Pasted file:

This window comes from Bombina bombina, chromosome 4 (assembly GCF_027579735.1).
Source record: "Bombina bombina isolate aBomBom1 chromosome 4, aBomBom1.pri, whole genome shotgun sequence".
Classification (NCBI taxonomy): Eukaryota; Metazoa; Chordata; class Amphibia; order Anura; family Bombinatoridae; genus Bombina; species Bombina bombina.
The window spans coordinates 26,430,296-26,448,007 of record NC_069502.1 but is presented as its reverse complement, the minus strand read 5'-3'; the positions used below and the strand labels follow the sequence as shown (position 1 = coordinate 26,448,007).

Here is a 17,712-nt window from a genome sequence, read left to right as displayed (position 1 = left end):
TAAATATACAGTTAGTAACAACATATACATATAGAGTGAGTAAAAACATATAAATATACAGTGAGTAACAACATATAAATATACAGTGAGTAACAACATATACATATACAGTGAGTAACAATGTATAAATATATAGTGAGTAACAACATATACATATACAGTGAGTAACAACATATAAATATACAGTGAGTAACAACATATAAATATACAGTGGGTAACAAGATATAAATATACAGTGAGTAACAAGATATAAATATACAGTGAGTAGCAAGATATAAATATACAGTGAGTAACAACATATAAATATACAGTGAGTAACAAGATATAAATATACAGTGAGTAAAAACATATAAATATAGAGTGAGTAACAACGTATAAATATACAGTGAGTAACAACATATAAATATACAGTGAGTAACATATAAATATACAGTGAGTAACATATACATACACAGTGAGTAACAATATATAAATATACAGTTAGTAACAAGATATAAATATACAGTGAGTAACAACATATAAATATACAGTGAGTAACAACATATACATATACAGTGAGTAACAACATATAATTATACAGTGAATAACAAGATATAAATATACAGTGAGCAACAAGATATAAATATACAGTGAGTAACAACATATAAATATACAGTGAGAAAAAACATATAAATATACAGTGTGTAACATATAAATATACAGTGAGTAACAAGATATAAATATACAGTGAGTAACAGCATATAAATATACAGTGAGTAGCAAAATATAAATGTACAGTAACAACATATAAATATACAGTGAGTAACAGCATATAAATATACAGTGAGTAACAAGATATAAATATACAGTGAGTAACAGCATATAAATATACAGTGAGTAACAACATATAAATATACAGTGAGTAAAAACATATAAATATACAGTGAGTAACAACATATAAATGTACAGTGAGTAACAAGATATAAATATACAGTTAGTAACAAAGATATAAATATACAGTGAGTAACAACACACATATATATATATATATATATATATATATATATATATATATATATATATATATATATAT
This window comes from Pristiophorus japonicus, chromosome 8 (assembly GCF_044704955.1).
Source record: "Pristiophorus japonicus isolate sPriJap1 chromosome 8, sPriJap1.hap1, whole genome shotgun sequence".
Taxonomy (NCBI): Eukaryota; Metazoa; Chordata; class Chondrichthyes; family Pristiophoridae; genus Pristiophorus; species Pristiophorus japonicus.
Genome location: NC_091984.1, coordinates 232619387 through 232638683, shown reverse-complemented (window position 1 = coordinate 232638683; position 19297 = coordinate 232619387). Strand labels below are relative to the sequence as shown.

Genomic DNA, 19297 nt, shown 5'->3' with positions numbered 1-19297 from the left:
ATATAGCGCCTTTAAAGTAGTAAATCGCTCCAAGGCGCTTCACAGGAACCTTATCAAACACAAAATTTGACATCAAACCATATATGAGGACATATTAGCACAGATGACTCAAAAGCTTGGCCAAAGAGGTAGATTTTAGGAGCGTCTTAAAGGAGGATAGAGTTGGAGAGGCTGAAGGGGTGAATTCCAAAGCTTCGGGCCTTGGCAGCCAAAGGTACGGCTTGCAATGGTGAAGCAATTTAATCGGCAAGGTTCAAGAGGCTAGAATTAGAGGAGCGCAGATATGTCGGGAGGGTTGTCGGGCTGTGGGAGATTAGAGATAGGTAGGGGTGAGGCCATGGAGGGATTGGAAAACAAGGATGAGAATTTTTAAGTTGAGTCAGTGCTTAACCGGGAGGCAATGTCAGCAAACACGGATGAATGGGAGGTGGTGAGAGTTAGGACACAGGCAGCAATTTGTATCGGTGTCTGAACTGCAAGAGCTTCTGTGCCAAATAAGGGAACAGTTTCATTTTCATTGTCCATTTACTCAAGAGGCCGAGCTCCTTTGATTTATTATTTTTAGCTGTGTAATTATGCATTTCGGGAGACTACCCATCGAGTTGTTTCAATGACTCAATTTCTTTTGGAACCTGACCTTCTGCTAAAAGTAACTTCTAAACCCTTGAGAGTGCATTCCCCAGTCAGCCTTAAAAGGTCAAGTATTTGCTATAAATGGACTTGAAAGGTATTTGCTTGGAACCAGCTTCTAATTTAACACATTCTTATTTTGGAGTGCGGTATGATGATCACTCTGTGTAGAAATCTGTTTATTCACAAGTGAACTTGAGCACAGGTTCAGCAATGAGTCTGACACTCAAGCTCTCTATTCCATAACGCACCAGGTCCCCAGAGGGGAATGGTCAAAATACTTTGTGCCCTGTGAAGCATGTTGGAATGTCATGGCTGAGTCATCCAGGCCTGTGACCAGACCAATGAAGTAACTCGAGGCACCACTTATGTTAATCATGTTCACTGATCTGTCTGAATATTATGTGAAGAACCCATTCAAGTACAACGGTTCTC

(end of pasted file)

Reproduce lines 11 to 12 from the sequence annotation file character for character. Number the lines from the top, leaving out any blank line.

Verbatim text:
Genomic DNA, 19297 nt, shown 5'->3' with positions numbered 1-19297 from the left:
ATATAGCGCCTTTAAAGTAGTAAATCGCTCCAAGGCGCTTCACAGGAACCTTATCAAACACAAAATTTGACATCAAACCATATATGAGGACATATTAGCACAGATGACTCAAAAGCTTGGCCAAAGAGGTAGATTTTAGGAGCGTCTTAAAGGAGGATAGAGTTGGAGAGGCTGAAGGGGTGAATTCCAAAGCTTCGGGCCTTGGCAGCCAAAGGTACGGCTTGCAATGGTGAAGCAATTTAATCGGCAAGGTTCAAGAGGCTAGAATTAGAGGAGCGCAGATATGTCGGGAGGGTTGTCGGGCTGTGGGAGATTAGAGATAGGTAGGGGTGAGGCCATGGAGGGATTGGAAAACAAGGATGAGAATTTTTAAGTTGAGTCAGTGCTTAACCGGGAGGCAATGTCAGCAAACACGGATGAATGGGAGGTGGTGAGAGTTAGGACACAGGCAGCAATTTGTATCGGTGTCTGAACTGCAAGAGCTTCTGTGCCAAATAAGGGAACAGTTTCATTTTCATTGTCCATTTACTCAAGAGGCCGAGCTCCTTTGATTTATTATTTTTAGCTGTGTAATTATGCATTTCGGGAGACTACCCATCGAGTTGTTTCAATGACTCAATTTCTTTTGGAACCTGACCTTCTGCTAAAAGTAACTTCTAAACCCTTGAGAGTGCATTCCCCAGTCAGCCTTAAAAGGTCAAGTATTTGCTATAAATGGACTTGAAAGGTATTTGCTTGGAACCAGCTTCTAATTTAACACATTCTTATTTTGGAGTGCGGTATGATGATCACTCTGTGTAGAAATCTGTTTATTCACAAGTGAACTTGAGCACAGGTTCAGCAATGAGTCTGACACTCAAGCTCTCTATTCCATAACGCACCAGGTCCCCAGAGGGGAATGGTCAAAATACTTTGTGCCCTGTGAAGCATGTTGGAATGTCATGGCTGAGTCATCCAGGCCTGTGACCAGACCAATGAAGTAACTCGAGGCACCACTTATGTTAATCATGTTCACTGATCTGTCTGAATATTATGTGAAGAACCCATTCAAGTACAACGGTTCTC